WASHINGTON — The United States and Russia reached agreement on a partial Syria truce to go into effect Feb. 27, after intensive Russian-American negotiations in Geneva culminated in a phone call Feb. 22 between US President Barack Obama and Russian President Vladimir Putin.
Under the complex “cessation of hostilities” agreement, announced in a US-Russian joint statement after Obama and Putin spoke by phone, the warring Syria parties, with the exception of the Islamic State (IS) group and al-Qaeda-linked Jabhat al-Nusra, have until noon Feb. 26 Damascus time to inform the United States or Russia whether they intend to accept the truce deal.
Those Syrian parties and armed groups (minus IS and Jabhat al-Nusra) that accept the “cessation of hostilities” will not be targeted by the Syrian-, Russian- or US-led anti-IS coalition militaries, the joint agreement states. The United States and Russia, which co-chair the International Syria Support Group (ISSG) cease-fire task force, will map out where Jabhat al-Nusra, IS and other groups are and set up a communications hotline in order to try to adjudicate if and when there are violations of the truce terms, the State Department said, as officials acknowledged there were still procedural details to be finalized and much mistrust and skepticism about a way out after five years of brutal conflict.
“We are all aware of the significant challenges ahead,” Kerry said Feb. 22 in a statement welcoming the agreement. “This is a moment of promise, but the fulfillment of that promise depends on actions.”
Putin, announcing the deal in a special broadcast on Russian television, expressed optimism that it could help end the Syrian crisis.
“I’m convinced that the joint actions agreed with the American side are able to radically transform the crisis situation in Syria," Putin said in remarks posted to the Kremlin website.
American and Russian “negotiators have held several rounds of closed consultations,” the Russian leader said. “As a result, they have managed to reach an important agreement.”
"Before noon on Feb. 26, 2016, all warring parties in Syria must reaffirm either to us or our American partners their commitment to a cease-fire,” Putin said. “Russian and American military will map out the areas on which such groups operate. The military operations of the armed forces of the Syrian Arab Republic, the Russian armed forces and the US-led coalition will not be conducted against them. The opposition, in turn, will stop military operations against the armed forces of the Syrian Arab Republic and the groups supporting them.”
IS, Jabhat al-Nusra and any other organizations designated by the UN Security Council as terrorist groups are "completely exempt" from the cease-fire, Putin added. "The attacks on them will continue.”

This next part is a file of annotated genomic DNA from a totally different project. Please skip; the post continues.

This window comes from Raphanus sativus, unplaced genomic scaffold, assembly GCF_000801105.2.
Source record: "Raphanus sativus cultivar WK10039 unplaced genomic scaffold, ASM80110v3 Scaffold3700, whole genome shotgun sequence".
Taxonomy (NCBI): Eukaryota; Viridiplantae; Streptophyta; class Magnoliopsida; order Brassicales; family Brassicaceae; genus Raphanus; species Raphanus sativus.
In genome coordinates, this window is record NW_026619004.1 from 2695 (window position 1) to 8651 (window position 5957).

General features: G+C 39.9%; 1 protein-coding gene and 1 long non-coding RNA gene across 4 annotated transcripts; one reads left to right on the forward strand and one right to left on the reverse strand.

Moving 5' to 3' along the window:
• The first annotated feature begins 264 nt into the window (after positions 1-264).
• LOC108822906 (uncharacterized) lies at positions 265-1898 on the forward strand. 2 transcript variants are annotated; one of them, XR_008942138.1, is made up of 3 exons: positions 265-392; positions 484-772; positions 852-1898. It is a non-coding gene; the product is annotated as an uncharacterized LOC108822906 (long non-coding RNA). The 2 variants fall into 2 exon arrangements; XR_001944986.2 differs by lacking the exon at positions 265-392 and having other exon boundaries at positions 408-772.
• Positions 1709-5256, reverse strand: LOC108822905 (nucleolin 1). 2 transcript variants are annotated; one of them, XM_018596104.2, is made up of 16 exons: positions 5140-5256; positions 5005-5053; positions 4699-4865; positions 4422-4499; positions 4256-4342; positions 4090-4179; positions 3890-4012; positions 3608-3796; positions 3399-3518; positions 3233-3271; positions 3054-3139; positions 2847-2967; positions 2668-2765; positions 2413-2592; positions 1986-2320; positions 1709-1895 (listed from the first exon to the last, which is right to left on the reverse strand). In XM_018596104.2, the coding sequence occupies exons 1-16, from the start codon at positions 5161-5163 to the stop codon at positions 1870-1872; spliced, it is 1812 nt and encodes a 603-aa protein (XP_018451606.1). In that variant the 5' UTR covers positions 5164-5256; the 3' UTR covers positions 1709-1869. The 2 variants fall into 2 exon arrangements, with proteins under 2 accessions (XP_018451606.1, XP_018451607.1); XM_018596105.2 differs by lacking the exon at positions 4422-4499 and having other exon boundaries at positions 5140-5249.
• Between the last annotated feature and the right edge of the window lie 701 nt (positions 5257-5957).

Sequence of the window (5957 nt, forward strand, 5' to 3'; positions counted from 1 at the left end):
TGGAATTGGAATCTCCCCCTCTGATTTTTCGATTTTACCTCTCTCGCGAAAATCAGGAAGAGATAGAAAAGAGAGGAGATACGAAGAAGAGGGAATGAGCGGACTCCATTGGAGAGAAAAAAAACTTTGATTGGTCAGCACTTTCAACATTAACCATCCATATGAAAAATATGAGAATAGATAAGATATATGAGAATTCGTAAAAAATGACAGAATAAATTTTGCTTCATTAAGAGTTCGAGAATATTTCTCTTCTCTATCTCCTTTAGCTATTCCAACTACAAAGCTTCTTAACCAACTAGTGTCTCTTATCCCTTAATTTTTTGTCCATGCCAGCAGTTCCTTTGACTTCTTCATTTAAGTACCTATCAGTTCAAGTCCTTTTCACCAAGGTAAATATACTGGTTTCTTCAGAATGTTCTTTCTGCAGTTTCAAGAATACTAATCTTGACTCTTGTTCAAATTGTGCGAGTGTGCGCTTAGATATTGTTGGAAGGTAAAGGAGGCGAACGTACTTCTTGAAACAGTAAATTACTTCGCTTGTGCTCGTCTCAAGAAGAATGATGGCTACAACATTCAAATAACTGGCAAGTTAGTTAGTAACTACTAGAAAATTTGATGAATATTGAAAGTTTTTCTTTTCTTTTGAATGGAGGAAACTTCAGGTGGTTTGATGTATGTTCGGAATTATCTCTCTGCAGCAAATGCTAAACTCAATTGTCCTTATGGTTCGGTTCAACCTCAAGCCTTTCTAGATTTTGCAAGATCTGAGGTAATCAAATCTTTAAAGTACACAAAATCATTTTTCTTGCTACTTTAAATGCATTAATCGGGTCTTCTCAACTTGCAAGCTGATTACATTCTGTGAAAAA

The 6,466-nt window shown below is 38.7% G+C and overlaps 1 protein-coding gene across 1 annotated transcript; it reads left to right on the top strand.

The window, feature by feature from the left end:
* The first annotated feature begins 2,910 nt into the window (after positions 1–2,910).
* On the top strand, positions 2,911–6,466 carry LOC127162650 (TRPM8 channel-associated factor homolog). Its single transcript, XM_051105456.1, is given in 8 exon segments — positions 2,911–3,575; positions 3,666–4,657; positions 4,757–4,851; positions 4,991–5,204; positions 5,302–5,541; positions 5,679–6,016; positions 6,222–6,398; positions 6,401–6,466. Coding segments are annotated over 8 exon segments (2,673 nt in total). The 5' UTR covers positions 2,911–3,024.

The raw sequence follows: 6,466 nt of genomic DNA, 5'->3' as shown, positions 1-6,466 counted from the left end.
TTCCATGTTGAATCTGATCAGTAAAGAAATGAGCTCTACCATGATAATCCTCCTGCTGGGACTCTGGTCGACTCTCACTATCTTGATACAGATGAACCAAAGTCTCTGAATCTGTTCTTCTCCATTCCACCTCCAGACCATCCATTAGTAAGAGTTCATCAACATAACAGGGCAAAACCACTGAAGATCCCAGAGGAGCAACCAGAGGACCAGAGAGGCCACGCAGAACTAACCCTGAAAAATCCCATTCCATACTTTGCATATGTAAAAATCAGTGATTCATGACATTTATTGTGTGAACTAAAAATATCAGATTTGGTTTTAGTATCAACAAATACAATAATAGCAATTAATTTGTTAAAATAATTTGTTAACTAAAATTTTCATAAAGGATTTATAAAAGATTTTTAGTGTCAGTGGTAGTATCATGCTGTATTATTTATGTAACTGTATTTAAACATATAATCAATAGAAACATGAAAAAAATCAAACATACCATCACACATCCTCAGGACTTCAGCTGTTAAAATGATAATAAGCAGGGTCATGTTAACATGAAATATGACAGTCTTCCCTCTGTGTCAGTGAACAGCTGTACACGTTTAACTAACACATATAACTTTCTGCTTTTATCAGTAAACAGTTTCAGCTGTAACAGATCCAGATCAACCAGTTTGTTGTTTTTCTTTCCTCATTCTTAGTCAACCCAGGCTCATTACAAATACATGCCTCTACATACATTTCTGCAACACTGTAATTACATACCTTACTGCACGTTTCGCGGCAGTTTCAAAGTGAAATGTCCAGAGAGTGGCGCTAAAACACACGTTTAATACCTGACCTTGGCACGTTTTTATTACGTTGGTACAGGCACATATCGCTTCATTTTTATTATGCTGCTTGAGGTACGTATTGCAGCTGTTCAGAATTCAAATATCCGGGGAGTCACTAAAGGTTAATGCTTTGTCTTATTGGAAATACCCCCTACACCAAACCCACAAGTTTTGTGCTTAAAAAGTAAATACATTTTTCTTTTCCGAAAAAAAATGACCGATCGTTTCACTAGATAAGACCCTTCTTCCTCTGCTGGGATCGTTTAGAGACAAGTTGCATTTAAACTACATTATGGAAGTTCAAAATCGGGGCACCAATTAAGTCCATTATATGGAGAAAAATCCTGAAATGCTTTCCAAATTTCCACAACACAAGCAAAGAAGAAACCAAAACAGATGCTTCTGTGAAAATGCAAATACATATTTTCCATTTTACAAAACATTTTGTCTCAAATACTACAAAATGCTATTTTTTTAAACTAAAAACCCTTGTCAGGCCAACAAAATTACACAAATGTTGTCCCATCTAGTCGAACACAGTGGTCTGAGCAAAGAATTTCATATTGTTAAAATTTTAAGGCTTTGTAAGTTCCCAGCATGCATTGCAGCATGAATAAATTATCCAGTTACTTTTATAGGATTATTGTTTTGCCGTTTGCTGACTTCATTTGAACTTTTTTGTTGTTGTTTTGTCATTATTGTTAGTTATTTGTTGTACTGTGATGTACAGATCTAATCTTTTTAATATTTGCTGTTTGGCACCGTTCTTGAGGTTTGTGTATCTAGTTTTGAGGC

"Russia will conduct all the necessary work with Damascus — the legitimate administration of Syria,” to secure its compliance, Putin said. “We hope that the United States will do the same with their allies and the groups that supported them.”
The Syrian opposition High Negotiations Committee (HNC), after meeting in Riyadh with US Syria envoy Michael Ratney on Feb. 22, offered cautious acceptance for the cease-fire terms, but pressed several conditions.
After HNC General Coordinator Riad Hijab presented the results of his consultations with the armed factions, the HNC "agreed to consent to international efforts aimed at reaching a cessation of hostilities, to be achieved through international mediation, with provisional guarantees that Russia, Iran and militias will be held responsible to cease artillery and aerial bombardments against civilians,” the HNC statement said.
But the HNC is skeptical, the group said. “Dr. Hijab said he does not expect the Assad regime, Russia and Iran to cease hostilities, due to their realization that the regime's survival depends on the continuation of its campaign of oppression, killing and forced displacement,” the statement continued.
World leaders also cautiously welcomed the deal, while expressing some doubt.
Turkish Deputy Prime Minister Numan Kurtulmus said Turkey welcomes the cease-fire deal and hopes it is implemented, the Associated Press reported.
British Foreign Secretary Philip Hammond called the deal a potentially “important step” toward reducing “horrendous” Syrian violence, but expressed doubt about the sincerity of the Syrian regime and its backers to stop targeting moderate Syrian opposition groups.
“Russia, in particular, must honor this agreement by ending its attacks on Syrian civilians and moderate opposition groups, and by using its influence to ensure the Syrian regime does the same,” Hammond said. “It is now time for action, not words.”
Former US Syria envoy Robert Ford said he wants to be hopeful about the cease-fire deal, but he has concerns.
“Mechanically, [it is] hard to see how this works if Russians keep bombing non-IS targets,” Ford told Al-Monitor. “Either the Russians have excellent precision bombs, in which case they committed war crimes bombing civilian sites like hospitals, or they have poorly aimed bombs, in which case their bombing runs will inadvertently hit units near Jabhat al-Nusra. Or they will say they erred.”
“We need cessation to defuse the Turk-Russian standoff along [the] Turkish-Syrian border," Ford said.
The US-Russia partial cease-fire deal was announced after Putin sent Russia’s Defense Minister Sergei Shoygu to Iran on Feb. 21 to convey the draft plan and discuss it with Iranian officials, Iranian President Hassan Rouhani’s office said.
US officials said it involved intense, personal diplomacy, particularly between Kerry and Lavrov, who spoke a few times over the weekend while US and Russian teams met in Geneva.
“The deliberations” were happening “at all hours,” one US official, speaking not for attribution, told Al-Monitor earlier Feb. 22 of the US-Russian negotiations. “Sounds like it was a lot of personal diplomacy between Kerry-Lavrov and Obama-Putin.”